Homily (Reflection) for the Memorial of Saint Cecilia, V.M., (22nd November, 2017) on the Gospel and the Memorial
(Wednesday of the Thirty-Third Week in Ordinary Time (I))
2Macc 7:1.20-31;
Ps 16:1.5-6.8.15. (R.v.15);
Lk 19:11-28.

Saint Cecilia was born in Rome to an extremely rich family and was given in marriage to a youth named Valerian. When she told Valerian that she had taken a vow of virginity and had an angel protecting her, he asked to see the angel. Following his baptism as instructed by Cecilia as a condition, he returned and found an angel at her side. The angel crowned Cecilia with a chaplet of rose and lily and when Valerian's brother, Tibertius, heard of the angel and his brother's baptism, he also was baptized and together they were burying the saints murdered by the prefect of the city, Turcius Almachius. They were arrested and executed. Cecilia was also later arrested and condemned. After unsuccessful trial to suffocate her in the baths, she was struck three times on the neck. She bled for three days preaching or praying. Saint Cecilia’s body was found in 1599 to be incorrupt and was transferred to Cecilia's titular church in Trastevere and placed under the high altar. She is the patroness of music and the first of all incorrupt saints.[1]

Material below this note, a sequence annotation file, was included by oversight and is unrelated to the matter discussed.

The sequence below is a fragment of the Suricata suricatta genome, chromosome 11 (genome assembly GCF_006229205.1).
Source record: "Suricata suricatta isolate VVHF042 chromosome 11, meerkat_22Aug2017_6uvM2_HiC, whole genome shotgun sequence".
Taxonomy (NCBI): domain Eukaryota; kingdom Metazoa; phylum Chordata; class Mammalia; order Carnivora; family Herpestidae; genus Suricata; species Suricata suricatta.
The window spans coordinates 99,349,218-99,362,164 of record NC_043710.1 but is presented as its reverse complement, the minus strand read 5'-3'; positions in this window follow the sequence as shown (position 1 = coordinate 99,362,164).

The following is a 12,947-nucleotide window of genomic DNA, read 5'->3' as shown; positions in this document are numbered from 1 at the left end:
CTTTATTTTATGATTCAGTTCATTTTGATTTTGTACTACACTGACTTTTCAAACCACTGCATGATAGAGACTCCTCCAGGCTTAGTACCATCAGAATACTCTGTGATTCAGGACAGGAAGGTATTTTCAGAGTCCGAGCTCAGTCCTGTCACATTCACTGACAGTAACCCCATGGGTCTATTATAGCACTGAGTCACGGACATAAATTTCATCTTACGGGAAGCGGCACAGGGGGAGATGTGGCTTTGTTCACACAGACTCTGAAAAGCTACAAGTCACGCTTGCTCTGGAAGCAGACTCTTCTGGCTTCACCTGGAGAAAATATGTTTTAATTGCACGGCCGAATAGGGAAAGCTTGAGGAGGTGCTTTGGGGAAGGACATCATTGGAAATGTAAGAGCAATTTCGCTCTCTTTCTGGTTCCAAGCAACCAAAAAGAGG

Topic: That third slave.
Jesus told those listening to Him a parable in which a nobleman before going to a distant country to get royal power for himself shared ten pounds to his slaves for business. On his return, the first slave came with extra ten pounds. The second also came with more five pounds. These were praised and given ten cities and five cities respectively to rule as rewards. However, the third slave came forward and reported,
Lord, here is your pound. I wrapped it up in a piece of cloth, for I was afraid of you, because you are a harsh man; you take what you did not deposit, and reap what you did not sow.
His sentence went thus,
Take the pound from him and give it to the one who has ten pounds.... I tell you, to all those who have, more will be given; but from those who have nothing, even what they have will be taken away.
A good number of people like the third slave do not invest their talents/gifts for various reasons especially for the fear of the unknown. Just like the slaves in today’s gospel, each and every one of us must give account of every single talent/gift we have been blessed with. And just like in the case of the third slave, fear is not and can never be an excuse. Saint Cecilia is a very good example not even death could deter her.
Bible Reading: Rom 2:1-16.
Thought for today: Every gift must be accounted for.
Let us pray: Lord, help us to realise all you have blessed us with and to put them into good use – Amen.
Saint Cecilia – Pray for us.
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